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November 1, 2012
Freshmen shine in scrimmage
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BERKELEY -- Last week, California head basketball coach Mike Montgomery said that, with junior wing Ricky Kreklow still on the shelf from Oct. 8 surgery on a stress reaction in his foot, true freshman Tyrone Wallace would have to play meaningful minutes.
On Wednesday, at Halloween at Haas, the Bakersfield, Calif., native proved that he could be an effective replacement, playing point, shooting guard and the three, scoring 12 points on 5-of-15 shooting and 1-of-2 from three-point range, adding five defensive rebounds, two steals and an assist with just one turnover.
"Tyrone's really been a smart player for us," Montgomery said. "We have him playing three positions, because we don't have guards, so he'll have to play the three sometimes, he plays the one, he plays the two. He's done a pretty good job of figuring all that out."
Wallace displayed plus athleticism, good body awareness and a willingness to drive, showing off his speed on fast breaks and even notching a dunk.
"I'm playing a lot of combo guard right now, the one and the two; I just come in wherever Coach needs me," Wallace said. "I try to make plays. I played a little three. We go through all our progressions in practice, and I play both positions in practice, so it's easier for me to pick up what I need to do. As far as the two and three, they're the same, just opposite parts of the floor, so I'm picking it up pretty well."
Wallace showed a lot of confidence in his athleticism and his physical ability - more than one would expect from a true freshman.
"I know where I need to be, and I'm feeling more comfortable in the system," Wallace said. "I hope that I can have a huge impact. I want to help my team so we can go as far as we can."
Wallace's first actual game as a Golden Bear will come on Nov. 11, against his hometown Cal State Bakersfield team at 7 PM at Haas Pavilion, and there will be a lot of familiar faces on the other bench.
"It's going to be exciting," Wallace said. "I know pretty much everybody on the team back home. I play with those guys in the summer in open gym, and it's going to be exciting to have them up here and also some of my family and friends."
Wallace is a tough on-ball defender, and pesky, particularly when he has to face starting point guard Justin Cobbs.
"It depends - sometimes we're on the same team, sometimes we're on different teams [in practice], depending on if I'm playing the one or the two," Wallace said. "I go against him and Brandon [Smith] quite a lot. Most of it is just being aggressive with the ball and being sharp on my passes. Justin tries to get in me, and I've got to be strong with the ball. I just try my best. The speed is definitely a big leap from high school to college, so to get adjusted to that is a task, but I'm doing well."
Wallace's recruiting classmate Kahlil Johnson also had a big night, going 4-for-5 from the floor for 11 points with two boards.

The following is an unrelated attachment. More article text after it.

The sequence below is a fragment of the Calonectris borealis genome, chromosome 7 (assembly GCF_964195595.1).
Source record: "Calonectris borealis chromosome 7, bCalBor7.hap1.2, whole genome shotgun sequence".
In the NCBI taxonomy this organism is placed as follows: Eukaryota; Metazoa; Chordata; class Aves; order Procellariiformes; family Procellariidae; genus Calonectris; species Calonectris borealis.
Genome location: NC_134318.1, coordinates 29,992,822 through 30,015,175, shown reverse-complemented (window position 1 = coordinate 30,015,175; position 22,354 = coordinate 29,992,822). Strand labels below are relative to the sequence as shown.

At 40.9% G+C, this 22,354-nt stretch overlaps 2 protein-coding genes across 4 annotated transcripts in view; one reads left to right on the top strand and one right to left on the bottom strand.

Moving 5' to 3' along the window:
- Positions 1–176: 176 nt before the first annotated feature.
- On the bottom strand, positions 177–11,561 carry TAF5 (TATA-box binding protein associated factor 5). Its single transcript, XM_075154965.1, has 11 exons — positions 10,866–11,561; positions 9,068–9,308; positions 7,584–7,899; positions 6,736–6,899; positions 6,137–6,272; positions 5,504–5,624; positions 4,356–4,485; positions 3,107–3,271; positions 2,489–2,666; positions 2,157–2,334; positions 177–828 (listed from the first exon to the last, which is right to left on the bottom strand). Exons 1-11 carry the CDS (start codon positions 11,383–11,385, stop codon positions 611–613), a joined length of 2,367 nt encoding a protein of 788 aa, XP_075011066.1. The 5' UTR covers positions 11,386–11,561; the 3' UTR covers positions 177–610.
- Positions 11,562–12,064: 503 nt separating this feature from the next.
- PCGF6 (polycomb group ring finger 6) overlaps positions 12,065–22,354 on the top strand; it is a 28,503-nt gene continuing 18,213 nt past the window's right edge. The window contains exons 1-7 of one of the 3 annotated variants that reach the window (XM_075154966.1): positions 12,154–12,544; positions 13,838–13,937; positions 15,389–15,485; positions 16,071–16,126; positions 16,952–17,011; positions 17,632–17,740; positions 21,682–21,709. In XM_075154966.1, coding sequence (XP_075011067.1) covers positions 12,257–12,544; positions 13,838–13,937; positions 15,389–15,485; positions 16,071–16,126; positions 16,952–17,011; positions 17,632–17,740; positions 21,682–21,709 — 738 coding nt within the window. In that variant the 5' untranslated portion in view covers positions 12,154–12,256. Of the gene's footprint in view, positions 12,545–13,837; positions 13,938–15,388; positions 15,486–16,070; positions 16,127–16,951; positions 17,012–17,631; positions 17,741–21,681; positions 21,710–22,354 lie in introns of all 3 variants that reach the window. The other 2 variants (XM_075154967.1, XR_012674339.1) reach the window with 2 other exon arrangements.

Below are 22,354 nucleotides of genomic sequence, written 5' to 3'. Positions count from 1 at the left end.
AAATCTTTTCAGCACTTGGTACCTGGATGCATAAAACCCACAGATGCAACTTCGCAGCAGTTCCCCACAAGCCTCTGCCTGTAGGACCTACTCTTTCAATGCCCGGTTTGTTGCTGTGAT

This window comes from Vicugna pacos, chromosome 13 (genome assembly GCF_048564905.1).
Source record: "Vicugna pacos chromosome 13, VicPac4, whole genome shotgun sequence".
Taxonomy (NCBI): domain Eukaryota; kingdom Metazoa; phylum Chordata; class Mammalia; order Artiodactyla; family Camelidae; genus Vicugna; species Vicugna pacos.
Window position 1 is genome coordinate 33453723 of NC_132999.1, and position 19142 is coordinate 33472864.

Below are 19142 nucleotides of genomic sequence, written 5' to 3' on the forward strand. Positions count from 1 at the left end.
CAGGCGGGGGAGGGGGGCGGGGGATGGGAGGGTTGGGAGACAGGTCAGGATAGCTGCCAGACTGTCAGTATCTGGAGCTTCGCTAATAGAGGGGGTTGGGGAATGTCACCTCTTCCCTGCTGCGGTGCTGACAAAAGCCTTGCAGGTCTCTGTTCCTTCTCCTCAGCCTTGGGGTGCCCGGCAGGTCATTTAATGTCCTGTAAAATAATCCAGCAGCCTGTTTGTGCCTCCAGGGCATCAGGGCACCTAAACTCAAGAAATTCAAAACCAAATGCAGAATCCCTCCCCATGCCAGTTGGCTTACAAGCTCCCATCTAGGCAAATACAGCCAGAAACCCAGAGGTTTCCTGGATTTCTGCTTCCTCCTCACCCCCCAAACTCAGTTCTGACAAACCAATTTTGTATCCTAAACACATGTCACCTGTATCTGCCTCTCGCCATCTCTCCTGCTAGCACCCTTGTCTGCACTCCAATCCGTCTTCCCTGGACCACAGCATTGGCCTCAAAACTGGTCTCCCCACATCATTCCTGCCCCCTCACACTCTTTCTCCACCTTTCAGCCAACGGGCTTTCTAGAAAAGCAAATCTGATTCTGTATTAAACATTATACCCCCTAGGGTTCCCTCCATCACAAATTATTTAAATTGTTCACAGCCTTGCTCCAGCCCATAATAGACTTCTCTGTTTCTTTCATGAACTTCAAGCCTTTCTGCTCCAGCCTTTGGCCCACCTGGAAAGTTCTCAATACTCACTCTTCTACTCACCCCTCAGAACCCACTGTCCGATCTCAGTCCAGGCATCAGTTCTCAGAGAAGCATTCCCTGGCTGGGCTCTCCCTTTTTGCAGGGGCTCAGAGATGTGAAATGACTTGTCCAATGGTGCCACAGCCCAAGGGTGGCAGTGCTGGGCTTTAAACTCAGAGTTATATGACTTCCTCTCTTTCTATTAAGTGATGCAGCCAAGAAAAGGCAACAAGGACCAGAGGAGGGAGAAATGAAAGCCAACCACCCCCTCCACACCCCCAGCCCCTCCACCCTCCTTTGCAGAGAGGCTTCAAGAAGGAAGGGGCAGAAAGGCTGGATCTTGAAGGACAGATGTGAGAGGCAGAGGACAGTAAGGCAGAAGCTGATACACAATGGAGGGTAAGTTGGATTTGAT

"Kahlil shot the ball extremely well," Montgomery said of Johnson, who hit all three of his attempts from beyond the arc. "He seems to have a knack of doing it, but really needs to figure out what we're trying to do, what the execution is, because when you break down, that's when you get in trouble. Most of the freshmen just don't know what we're trying to do and where everything is."
Johnson will also see a lot of time in the early goings, primarily at the three.
"Yeah, I can't mess with him," Montgomery said. "I can't have him play multiple positions. With [Christian] Behrens as a 4-5 and the veterans, there's not a lot of room. We could go small with him. He's big enough and he's long, but I don't know. Right now, we're short on perimeter people."
The Bears won't be short on the perimeter for long, though, with Kreklow making a lot of progress in his rehab.
Before the game, Kreklow was jacking up mid- and long-range jumpers on the other side of the court from his healthier teammates, and he spent the rest of the night elevating his injured hoof on the scorer's table.
"He's made great progress. I would think that he should be able to practice in two weeks, full-go," Montgomery said. "He's moving around now. He's shooting the ball. He's running on the treadmill at 100 percent body weight.
"He really is [ahead of schedule]. The only thing is that we can't push the bone so that it would break again. He has no pain. It's really healed well. The incision has been the slow thing, because it hasn't really scabbed over and closed up, because his feet sweat, and it stays moist all the time. That's got to get healed up, so he's had to not wear shoes so that it can scab and heal up. He's made great progress."
For the time being, though, the man on the outside appears to be back-up wing Jeff Powers, who led all scorers with 15 points, including four three-pointers.
"Jeff's a smart player. Jeff's a guy that at some point could be a coach, because he really is kind of a smart guy. He knows what you're doing. He asks good questions, he knows what you're trying to do," Montgomery said. "For him, initially, athletically, he has to be really sound. He has to be fundamentally sound. He's not going to be able to make up for mistakes. He has to be sound, fundamentally, and he knows that."